Star Trek Beyond

Was very enjoyable. Spoilers follow.

The movie was a lot of fun, and managed to hit a good mix of serious and light-hearted. I liked it much more than I did Into Darkness, and it might just be my favorite of the the Abrams Star Trek movies.

As my favorite Star Trek blog calls it: it was a romp. It was a lot of fun and struck most of the themes that make Star Trek what it is—interesting characters, healthy optimism, underlying themes of unity, courage and friendship, and struggles both personal and epic. Take out the destruction of the Enterprise and squeeze it down to under an hour and the movie would have made a great TOS episode.

The visuals are of course simply beautiful (something true of the Abrams movies in general). The outfits, locales and effects in general are well done. The sequences of scenes showing life aboard the Enterprise and Starbase Yorktown are smooth, informative and impressive without being overwhelming. In fact, I would say that the scenes aboard Starbase Yorktown does one of the best jobs of showing off life in the Federation in any iteration of Star Trek.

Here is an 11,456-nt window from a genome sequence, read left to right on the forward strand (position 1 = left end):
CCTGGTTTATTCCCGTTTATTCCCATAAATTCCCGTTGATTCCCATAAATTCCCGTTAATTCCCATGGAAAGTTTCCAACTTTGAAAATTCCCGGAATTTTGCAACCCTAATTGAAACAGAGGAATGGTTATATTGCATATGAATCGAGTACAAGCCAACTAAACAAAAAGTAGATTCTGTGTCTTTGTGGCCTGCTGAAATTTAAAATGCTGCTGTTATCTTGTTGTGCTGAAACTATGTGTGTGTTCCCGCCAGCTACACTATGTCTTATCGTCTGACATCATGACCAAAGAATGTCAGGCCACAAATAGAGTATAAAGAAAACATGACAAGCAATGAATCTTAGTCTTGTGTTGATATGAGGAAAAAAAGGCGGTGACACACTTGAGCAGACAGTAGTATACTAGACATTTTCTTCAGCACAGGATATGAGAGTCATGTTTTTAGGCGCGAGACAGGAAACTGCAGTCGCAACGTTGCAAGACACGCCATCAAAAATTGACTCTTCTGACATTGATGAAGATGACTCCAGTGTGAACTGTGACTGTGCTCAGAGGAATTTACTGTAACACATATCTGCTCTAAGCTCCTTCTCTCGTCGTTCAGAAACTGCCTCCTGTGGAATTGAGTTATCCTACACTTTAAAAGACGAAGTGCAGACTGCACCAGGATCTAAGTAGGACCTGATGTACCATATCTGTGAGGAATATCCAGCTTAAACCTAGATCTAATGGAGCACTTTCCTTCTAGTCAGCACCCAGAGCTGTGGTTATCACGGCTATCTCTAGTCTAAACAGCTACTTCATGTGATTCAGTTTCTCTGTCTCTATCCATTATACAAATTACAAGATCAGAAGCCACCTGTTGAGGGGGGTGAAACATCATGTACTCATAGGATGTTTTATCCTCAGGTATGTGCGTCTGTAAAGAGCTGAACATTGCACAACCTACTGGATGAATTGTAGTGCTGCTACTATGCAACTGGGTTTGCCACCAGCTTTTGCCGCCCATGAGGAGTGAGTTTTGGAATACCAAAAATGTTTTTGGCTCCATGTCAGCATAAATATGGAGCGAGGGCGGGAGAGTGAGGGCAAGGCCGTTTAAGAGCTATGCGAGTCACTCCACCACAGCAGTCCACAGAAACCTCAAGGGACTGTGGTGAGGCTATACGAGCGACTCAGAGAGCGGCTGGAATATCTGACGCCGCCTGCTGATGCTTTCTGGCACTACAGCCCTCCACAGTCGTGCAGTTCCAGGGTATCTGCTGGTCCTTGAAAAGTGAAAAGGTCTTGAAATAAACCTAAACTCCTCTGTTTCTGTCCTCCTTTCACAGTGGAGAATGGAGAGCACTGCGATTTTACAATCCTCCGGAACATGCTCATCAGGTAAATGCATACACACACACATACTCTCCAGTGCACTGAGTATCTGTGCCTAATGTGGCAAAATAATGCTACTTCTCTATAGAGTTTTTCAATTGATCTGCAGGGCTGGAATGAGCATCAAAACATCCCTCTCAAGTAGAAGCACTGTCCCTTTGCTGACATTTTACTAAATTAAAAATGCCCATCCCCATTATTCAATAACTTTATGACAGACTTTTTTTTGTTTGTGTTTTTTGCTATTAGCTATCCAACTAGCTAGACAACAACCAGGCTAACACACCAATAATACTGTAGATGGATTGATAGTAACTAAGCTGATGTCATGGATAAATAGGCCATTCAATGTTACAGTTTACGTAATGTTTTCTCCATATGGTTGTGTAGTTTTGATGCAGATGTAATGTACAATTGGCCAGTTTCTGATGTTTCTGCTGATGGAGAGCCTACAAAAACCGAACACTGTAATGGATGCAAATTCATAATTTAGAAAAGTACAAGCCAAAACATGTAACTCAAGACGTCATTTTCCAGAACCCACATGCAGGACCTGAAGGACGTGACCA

Finally, the movie also does a good job of addressing Nimoy’s death (and the loss of the one of the main characters of both this, and previous iterations of the franchise). It’s not overly dramatic, but it is respectful, elegant and helps drive the rest of the story forward. And I absolutely love that one of the final shots of the movie is this photo of the original cast:


The movie wasn’t perfect: the action seemed choppy, some of the humor was unnecessarily forced, and some of the science was suspect. But it was a damn good Star Trek movie and a good movie in general. Would watch again.

The Shape of the Future